I’m Sick Of Explaining Why I’m Single—Isn’t It Obvious?

While more and more women (and men!) are opting to stay single these days, there’s still a stigma on the fairer sex to justify and explain why we’re still on our own rather than married and saddled with five kids. I’m not really sure why I should have to keep rationalizing my single status. Is it not obvious???

I’m busy, damn!

Seriously, I work full-time in a career that I love but that requires putting in some serious hours in order to improve and move up. That alone takes up a significant portion of my time. Add in hanging out with my friends (a weekly must, no excuses), seeing my family, hitting the gym, cleaning my apartment, and recharging with some alone time and that doesn’t leave much time for a relationship (or dating in general).

My life isn’t lacking anything.

That whole thing about not needing a guy to complete me because I’m already whole is a cliche but it’s true. I have a fabulous support group, tons of hobbies and passions, long and short-term goals I’m working towards, etc. I’m not against the idea of a relationship but I certainly don’t need one to fill in any blank spots in my life because there aren’t any, simple as that.

I lack the patience for BS.

And unfortunately, a good portion of the guys on the dating scene these days seem to be full of it. My time is too valuable to waste on dudes who are either “just looking to have fun” (i.e. commitment-phobes) or who want to “explore their options” (i.e. sleep with as many women as possible) rather than working towards anything real and stable.

There’s plenty of time for love later.

I’m in my late twenties. That may have been old maid territory back in the early 1900s but it’s 2019 and I’m spending my (relative) youth building a life I love and can be proud of. That’s not to say that those who are coupled up don’t also love their lives and their relationships but it’s not a priority for me right now because I don’t feel the ticking of my biological clock, nor do I feel like I’m “running out of time” for love. It’ll come when (and if) it comes.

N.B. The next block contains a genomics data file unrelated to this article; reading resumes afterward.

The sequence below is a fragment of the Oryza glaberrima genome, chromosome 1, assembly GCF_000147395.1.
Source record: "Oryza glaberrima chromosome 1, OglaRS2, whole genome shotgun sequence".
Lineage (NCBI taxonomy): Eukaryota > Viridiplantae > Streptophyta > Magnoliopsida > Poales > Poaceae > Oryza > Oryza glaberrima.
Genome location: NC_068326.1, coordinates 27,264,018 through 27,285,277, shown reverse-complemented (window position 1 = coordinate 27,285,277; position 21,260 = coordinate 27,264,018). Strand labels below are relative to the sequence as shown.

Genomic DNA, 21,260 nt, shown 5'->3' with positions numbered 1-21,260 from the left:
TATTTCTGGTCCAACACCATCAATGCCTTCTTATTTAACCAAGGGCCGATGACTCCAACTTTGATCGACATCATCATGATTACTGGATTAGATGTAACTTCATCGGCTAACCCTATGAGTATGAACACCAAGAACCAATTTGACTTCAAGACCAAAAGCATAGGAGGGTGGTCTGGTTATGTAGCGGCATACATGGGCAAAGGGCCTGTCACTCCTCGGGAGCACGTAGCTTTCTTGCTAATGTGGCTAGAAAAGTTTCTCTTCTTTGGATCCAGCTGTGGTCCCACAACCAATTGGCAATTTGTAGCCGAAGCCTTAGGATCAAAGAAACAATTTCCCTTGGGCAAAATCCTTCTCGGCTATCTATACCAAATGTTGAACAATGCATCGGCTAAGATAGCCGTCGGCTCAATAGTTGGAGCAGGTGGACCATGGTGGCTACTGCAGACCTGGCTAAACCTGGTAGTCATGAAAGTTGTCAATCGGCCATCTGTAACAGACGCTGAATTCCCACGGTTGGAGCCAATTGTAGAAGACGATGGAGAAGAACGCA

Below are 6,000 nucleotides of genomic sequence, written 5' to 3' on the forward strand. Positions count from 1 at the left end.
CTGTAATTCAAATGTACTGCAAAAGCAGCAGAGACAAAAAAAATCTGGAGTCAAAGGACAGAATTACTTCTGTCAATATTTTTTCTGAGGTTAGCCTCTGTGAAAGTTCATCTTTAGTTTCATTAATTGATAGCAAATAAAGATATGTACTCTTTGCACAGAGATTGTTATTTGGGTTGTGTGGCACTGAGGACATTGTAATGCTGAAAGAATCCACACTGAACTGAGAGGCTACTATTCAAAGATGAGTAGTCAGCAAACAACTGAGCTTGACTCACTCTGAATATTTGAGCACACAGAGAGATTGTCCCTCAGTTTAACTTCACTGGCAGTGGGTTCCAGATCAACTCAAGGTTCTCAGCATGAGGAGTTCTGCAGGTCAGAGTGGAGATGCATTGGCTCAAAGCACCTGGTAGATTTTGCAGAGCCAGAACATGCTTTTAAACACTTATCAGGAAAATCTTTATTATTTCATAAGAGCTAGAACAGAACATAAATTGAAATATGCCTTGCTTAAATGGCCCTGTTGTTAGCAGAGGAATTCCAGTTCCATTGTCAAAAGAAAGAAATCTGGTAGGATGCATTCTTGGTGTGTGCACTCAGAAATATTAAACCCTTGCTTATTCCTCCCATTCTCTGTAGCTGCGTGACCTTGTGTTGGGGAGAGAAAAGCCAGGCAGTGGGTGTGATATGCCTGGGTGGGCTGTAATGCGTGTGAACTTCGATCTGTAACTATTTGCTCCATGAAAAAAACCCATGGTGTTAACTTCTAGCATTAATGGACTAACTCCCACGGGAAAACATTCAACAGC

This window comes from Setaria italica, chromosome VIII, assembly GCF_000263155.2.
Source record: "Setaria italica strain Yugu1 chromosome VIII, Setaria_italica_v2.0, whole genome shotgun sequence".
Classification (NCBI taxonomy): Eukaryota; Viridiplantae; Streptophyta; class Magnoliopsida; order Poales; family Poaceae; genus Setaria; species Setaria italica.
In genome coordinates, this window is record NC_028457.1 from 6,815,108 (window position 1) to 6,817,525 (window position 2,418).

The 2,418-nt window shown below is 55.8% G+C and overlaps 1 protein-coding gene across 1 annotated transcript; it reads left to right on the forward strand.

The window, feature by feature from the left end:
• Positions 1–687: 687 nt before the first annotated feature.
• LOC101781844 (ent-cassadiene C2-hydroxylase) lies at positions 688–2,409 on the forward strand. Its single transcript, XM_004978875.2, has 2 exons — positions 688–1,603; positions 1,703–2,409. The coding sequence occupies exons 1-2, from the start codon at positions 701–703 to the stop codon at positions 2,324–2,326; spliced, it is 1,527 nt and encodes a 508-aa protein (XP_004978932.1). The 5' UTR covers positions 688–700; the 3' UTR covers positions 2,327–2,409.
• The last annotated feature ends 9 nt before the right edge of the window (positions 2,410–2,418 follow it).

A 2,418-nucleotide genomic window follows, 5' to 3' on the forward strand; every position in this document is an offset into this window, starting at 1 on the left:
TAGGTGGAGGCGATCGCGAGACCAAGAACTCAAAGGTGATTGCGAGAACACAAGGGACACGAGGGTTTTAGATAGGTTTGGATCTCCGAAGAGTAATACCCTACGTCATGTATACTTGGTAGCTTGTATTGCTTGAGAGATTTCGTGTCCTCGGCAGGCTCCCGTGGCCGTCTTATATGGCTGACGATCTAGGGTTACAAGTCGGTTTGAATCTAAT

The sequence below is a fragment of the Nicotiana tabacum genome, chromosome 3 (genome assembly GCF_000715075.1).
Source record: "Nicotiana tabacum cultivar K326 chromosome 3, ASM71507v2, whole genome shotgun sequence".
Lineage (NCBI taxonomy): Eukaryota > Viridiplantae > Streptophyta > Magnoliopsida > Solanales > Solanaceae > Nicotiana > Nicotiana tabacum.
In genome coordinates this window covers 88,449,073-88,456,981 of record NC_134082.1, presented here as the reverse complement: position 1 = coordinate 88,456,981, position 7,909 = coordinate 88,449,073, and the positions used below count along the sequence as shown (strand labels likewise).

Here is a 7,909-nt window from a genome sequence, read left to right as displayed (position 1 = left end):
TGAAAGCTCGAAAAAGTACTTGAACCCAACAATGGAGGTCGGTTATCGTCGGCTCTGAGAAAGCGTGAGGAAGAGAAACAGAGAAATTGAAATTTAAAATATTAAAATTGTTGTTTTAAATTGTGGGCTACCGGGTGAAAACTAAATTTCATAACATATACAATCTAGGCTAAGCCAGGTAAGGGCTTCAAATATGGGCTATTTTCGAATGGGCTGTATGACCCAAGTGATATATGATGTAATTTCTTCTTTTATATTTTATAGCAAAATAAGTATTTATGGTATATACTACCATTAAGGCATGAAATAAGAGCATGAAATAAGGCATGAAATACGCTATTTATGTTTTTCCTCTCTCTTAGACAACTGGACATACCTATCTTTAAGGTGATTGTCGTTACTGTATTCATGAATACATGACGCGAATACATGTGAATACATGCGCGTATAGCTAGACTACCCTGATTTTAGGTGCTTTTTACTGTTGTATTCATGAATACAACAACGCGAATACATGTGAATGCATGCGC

It feels good to be selfish.

Right now, I can do whatever I want whenever I want and I don’t have to consider how my decisions are going to affect anyone else. If I want to take a trip to France this summer, I don’t have to wonder if my boyfriend can get the time off of work or if he’d rather go to Germany. If I want to move to LA to take a new job, I don’t have to worry that my relationship is over because my boyfriend is loyal to New York. I do what’s right for me—who would want to give that up?

I’m basically my own boyfriend already anyway.

Anything a guy could do for me, I’m perfectly cool taking care of on my own. I pay my own bills, treat myself to dinner or a random bunch of flowers, give myself pretty amazing orgasms, and I’m pretty good company if I do say so myself. If I’m honest, sometimes it’s hard to imagine what being in a relationship would actually add to my life.

Finding an equal is hard.

It’s not like I haven’t tried. I’ve spent my fair share of time in the dating scene—long enough to know that finding someone who’s on my wavelength, who wants the same things as I do and doesn’t want to play games is pretty much impossible. I’m sure there are guys out there who would fit the bill but I’ve yet to come across one so I’d rather focus on something with more definitive results for now.

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